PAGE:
Comet Goldfish

Overall satisfaction


Acquired: Fish / pet store





Easy to Feed


Easy Environment Needs


Compatibility with other species


Compatibility with own species


Activity Level






Interaction with owner


That Carnival Fish You Won


United States

Posted Mar 01, 2016

That carnival fish that you won at the fair could make one of the best additions to your fishtank or pond. What most people mistake for the Common goldfish is actually a comet goldfish (which primarily just means they're prettier with half the lifespan). Despite the fact that you probably spent more trying to win the fish than you would have if you'd just bought it (but the fun was worth it, I'm sure), they're well worth the catch for fishy people.

If you're not a fish person, then you'll be pleased to know that they live great on their own as well. Goldfish will grow to fit the size of their tank, so no need to panic as your tiny fish gets bigger and start picturing the giant ones you've seen swimming in ponds. If your tank is crowded, the fish will stay small. If the tank is large, but not a pond, they'll still pretty much stay small.

As with any fish, you are going to want to read up a little bit on how to manage the tank. It's incredibly simple, but will keep the fish alive (and prevent the inevitable life/death conversation that you were dreading with your five-year-old). Other than that, they eat basic fish food, don't require any fancy treatment, and cleaning the tank is as simple as dumping them into an empty bowl for a little while as you switch the water and rinse the filter.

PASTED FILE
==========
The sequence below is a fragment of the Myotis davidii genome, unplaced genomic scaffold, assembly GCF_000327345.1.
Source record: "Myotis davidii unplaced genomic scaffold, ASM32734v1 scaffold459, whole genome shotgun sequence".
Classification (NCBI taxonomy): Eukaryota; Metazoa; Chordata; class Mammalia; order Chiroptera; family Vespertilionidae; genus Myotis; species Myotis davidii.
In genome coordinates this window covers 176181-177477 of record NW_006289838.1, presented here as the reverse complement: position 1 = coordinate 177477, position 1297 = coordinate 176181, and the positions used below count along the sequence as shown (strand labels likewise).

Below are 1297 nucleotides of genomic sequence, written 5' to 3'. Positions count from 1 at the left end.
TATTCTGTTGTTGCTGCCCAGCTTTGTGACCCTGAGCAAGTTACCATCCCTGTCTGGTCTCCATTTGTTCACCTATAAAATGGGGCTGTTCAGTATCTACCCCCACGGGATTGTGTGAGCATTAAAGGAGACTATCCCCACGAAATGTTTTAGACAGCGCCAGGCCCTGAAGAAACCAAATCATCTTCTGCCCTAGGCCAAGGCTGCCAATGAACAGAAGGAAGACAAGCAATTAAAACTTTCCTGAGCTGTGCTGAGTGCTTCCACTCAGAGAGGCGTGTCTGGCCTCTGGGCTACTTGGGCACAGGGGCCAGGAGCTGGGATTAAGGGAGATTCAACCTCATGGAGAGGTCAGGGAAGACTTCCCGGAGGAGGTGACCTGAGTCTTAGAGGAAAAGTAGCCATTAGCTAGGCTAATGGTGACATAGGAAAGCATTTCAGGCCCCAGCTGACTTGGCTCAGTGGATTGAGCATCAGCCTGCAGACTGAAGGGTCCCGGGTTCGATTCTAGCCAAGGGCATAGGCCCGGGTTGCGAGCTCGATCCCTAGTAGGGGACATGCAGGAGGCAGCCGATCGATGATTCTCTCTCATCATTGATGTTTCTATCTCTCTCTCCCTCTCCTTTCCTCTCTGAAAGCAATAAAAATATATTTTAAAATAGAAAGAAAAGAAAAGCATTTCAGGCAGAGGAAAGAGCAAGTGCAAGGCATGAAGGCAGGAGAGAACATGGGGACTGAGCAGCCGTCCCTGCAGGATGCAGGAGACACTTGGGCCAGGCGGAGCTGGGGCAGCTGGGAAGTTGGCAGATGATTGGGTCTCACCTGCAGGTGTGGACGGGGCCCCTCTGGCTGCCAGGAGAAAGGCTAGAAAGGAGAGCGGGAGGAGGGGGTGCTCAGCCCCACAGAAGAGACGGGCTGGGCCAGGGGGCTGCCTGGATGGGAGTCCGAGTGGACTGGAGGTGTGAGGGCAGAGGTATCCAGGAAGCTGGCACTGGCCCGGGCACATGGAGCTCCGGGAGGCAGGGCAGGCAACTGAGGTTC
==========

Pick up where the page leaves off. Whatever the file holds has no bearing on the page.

The biggest issue with these fish is that they -are- won from a carnival. If you got one from a pet store, good on you: your fish has a headstart. If you won it at a fair, though, keep in mind that however those fish were treated before you won that prize comes with them when they come home with you. The biggest thing to keep an eye on is if the person running the stand spins the bag before they hand it to you. This is one of the primary reasons those fish die before they even make it home. That, and having them in the bag all day long, often sitting in the sun, and then to put the bag into the hands of an excited child who doesn't understand their own strength. The best practice would be to ask them to hold your prize until the end, when you're ready to go home. Get the fish bagged as the last task of the night and request they not spin the bag when tying it up. Make sure someone stable holds it while you're on the way home (this will probably be the hardest part), and get it into a bowl or tank as soon as you're home. While I know lots of shows and pictures show a fish in a bowl, you will want to get a tank with a filter if you have hopes of this fish living for long. Save the bowl for tank-cleaning-time.

All that advice aside, they're good fish to pair with almost any other kinds of fish. While some of them have been known to be aggressive, the only fish I ever had an issue with pairing with them were the tiny Tetra fish. The goldfish, when they got bigger, would sometimes accidentally eat the Tetra fish when we dropped in food. They would -usually- spit them back out. But, not always.

I don't have a heartwarming or heartbreaking story for these ones. They are fish. GREAT fish for first-time-fish people, and for kids.

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